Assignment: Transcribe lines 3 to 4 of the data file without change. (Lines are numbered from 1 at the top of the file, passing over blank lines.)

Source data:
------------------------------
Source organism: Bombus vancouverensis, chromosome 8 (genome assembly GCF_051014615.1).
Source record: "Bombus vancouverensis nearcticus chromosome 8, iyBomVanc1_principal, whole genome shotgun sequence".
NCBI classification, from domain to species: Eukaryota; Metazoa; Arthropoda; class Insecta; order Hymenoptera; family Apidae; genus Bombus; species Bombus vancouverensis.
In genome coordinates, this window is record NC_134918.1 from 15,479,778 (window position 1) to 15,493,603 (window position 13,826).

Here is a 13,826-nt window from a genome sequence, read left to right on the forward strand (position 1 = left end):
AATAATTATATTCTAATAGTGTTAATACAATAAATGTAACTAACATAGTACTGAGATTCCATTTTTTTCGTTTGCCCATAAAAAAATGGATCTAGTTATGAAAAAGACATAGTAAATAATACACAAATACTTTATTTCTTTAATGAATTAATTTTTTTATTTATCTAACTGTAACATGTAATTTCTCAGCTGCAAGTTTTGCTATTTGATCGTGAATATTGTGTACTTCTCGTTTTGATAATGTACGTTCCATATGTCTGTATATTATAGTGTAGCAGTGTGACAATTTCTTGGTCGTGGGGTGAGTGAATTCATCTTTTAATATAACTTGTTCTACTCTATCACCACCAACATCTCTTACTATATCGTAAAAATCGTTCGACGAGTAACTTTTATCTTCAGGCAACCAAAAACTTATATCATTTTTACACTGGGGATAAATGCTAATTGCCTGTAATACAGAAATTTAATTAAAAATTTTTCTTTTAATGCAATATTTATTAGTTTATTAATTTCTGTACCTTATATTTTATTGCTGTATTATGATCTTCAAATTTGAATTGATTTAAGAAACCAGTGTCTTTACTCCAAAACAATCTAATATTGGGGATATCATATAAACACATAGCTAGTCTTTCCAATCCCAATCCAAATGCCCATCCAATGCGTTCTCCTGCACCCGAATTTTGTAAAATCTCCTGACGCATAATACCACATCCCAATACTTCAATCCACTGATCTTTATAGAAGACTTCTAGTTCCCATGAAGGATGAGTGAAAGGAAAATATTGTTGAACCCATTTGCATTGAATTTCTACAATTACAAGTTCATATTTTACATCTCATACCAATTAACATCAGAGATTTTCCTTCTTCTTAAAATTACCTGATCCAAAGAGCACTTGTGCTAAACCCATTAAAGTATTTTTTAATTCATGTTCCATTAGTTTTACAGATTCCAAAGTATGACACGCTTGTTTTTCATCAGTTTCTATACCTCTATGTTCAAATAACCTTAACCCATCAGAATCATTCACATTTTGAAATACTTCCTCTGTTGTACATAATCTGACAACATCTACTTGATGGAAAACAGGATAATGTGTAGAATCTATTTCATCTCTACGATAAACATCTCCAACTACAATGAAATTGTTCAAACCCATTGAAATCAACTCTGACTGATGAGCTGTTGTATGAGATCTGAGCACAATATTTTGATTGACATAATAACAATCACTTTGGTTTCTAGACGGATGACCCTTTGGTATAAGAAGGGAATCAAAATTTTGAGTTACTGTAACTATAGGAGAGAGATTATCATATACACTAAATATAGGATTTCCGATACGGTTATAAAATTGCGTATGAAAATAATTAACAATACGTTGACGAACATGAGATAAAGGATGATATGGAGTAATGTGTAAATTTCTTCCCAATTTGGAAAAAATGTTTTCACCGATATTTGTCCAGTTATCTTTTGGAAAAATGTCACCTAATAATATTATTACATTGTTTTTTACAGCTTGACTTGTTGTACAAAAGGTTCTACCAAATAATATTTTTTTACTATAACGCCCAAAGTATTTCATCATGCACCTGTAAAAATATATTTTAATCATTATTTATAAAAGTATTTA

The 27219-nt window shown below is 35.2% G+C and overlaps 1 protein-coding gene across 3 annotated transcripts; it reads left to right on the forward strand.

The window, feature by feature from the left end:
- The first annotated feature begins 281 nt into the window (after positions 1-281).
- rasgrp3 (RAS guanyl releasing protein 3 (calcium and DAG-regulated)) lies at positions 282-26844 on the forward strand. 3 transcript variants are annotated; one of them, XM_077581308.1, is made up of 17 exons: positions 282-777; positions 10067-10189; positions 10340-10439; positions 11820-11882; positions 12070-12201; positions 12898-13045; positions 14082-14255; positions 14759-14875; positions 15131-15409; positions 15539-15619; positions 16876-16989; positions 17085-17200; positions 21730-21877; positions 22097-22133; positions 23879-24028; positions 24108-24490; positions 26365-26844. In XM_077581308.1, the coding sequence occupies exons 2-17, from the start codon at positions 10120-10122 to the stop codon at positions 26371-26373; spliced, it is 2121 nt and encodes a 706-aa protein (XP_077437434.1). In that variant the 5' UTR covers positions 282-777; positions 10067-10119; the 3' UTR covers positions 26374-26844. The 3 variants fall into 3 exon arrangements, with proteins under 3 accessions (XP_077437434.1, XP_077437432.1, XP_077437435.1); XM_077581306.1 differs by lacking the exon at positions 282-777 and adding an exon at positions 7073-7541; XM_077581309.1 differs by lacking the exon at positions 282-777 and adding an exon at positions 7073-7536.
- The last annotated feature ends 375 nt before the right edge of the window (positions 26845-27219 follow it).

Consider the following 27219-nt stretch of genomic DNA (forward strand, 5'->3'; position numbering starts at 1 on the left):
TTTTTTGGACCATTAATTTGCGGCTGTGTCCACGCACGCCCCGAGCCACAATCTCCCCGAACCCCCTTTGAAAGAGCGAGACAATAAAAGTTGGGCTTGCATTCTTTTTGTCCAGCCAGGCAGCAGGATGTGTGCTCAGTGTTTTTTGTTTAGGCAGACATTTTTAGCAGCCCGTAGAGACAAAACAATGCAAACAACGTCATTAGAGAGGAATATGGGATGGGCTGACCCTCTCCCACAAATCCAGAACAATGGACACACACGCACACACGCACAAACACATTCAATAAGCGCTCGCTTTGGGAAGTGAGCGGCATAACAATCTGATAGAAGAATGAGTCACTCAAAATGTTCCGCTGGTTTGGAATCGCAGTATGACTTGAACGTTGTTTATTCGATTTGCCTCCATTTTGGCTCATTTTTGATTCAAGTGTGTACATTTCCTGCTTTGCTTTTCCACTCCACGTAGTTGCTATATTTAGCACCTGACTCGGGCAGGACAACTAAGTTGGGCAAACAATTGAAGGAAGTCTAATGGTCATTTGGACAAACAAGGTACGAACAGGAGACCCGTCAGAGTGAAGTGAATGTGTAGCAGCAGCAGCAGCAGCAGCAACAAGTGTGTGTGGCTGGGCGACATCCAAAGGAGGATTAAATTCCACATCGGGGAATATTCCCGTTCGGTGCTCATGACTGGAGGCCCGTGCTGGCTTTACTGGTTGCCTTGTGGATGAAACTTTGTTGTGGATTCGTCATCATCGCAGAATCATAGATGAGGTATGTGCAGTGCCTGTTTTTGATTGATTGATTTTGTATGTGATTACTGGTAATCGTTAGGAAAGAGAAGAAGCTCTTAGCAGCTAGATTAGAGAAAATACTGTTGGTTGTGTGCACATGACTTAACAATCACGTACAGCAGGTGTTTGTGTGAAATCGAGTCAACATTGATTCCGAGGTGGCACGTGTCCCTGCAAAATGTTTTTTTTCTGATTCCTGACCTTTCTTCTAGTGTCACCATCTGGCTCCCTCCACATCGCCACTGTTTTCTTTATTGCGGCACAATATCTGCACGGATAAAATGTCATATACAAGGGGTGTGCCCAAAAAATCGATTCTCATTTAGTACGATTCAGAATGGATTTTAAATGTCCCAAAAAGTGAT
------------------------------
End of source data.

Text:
NCBI classification, from domain to species: Eukaryota; Metazoa; Arthropoda; class Insecta; order Hymenoptera; family Apidae; genus Bombus; species Bombus vancouverensis.
In genome coordinates, this window is record NC_134918.1 from 15,479,778 (window position 1) to 15,493,603 (window position 13,826).